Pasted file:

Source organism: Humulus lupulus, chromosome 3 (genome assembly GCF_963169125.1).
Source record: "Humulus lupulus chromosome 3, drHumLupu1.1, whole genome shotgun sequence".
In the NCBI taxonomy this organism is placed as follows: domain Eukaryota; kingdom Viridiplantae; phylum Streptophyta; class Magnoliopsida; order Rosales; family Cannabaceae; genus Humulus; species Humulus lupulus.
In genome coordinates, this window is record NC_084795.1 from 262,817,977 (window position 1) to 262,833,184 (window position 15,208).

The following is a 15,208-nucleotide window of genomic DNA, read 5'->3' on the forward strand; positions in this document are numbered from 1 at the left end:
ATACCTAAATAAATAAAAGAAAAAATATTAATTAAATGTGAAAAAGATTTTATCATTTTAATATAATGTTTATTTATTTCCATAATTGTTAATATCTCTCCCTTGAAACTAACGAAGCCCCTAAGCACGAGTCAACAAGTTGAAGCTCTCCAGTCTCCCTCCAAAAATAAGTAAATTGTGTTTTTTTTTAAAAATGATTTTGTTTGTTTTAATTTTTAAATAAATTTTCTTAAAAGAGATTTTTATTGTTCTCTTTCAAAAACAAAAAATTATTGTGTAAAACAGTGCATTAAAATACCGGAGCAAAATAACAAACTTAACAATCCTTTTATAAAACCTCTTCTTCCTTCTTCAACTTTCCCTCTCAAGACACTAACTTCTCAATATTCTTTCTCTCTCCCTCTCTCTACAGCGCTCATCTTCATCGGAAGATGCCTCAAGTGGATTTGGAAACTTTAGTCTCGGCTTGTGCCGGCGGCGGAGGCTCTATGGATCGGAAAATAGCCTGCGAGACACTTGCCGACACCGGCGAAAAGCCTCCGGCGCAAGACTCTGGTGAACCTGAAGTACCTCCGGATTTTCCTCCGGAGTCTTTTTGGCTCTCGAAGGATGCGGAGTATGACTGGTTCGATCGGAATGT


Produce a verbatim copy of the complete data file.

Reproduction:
Source organism: Humulus lupulus, chromosome 3 (genome assembly GCF_963169125.1).
Source record: "Humulus lupulus chromosome 3, drHumLupu1.1, whole genome shotgun sequence".
In the NCBI taxonomy this organism is placed as follows: domain Eukaryota; kingdom Viridiplantae; phylum Streptophyta; class Magnoliopsida; order Rosales; family Cannabaceae; genus Humulus; species Humulus lupulus.
In genome coordinates, this window is record NC_084795.1 from 262,817,977 (window position 1) to 262,833,184 (window position 15,208).

The following is a 15,208-nucleotide window of genomic DNA, read 5'->3' on the forward strand; positions in this document are numbered from 1 at the left end:
ATACCTAAATAAATAAAAGAAAAAATATTAATTAAATGTGAAAAAGATTTTATCATTTTAATATAATGTTTATTTATTTCCATAATTGTTAATATCTCTCCCTTGAAACTAACGAAGCCCCTAAGCACGAGTCAACAAGTTGAAGCTCTCCAGTCTCCCTCCAAAAATAAGTAAATTGTGTTTTTTTTTAAAAATGATTTTGTTTGTTTTAATTTTTAAATAAATTTTCTTAAAAGAGATTTTTATTGTTCTCTTTCAAAAACAAAAAATTATTGTGTAAAACAGTGCATTAAAATACCGGAGCAAAATAACAAACTTAACAATCCTTTTATAAAACCTCTTCTTCCTTCTTCAACTTTCCCTCTCAAGACACTAACTTCTCAATATTCTTTCTCTCTCCCTCTCTCTACAGCGCTCATCTTCATCGGAAGATGCCTCAAGTGGATTTGGAAACTTTAGTCTCGGCTTGTGCCGGCGGCGGAGGCTCTATGGATCGGAAAATAGCCTGCGAGACACTTGCCGACACCGGCGAAAAGCCTCCGGCGCAAGACTCTGGTGAACCTGAAGTACCTCCGGATTTTCCTCCGGAGTCTTTTTGGCTCTCGAAGGATGCGGAGTATGACTGGTTCGATCGGAATGT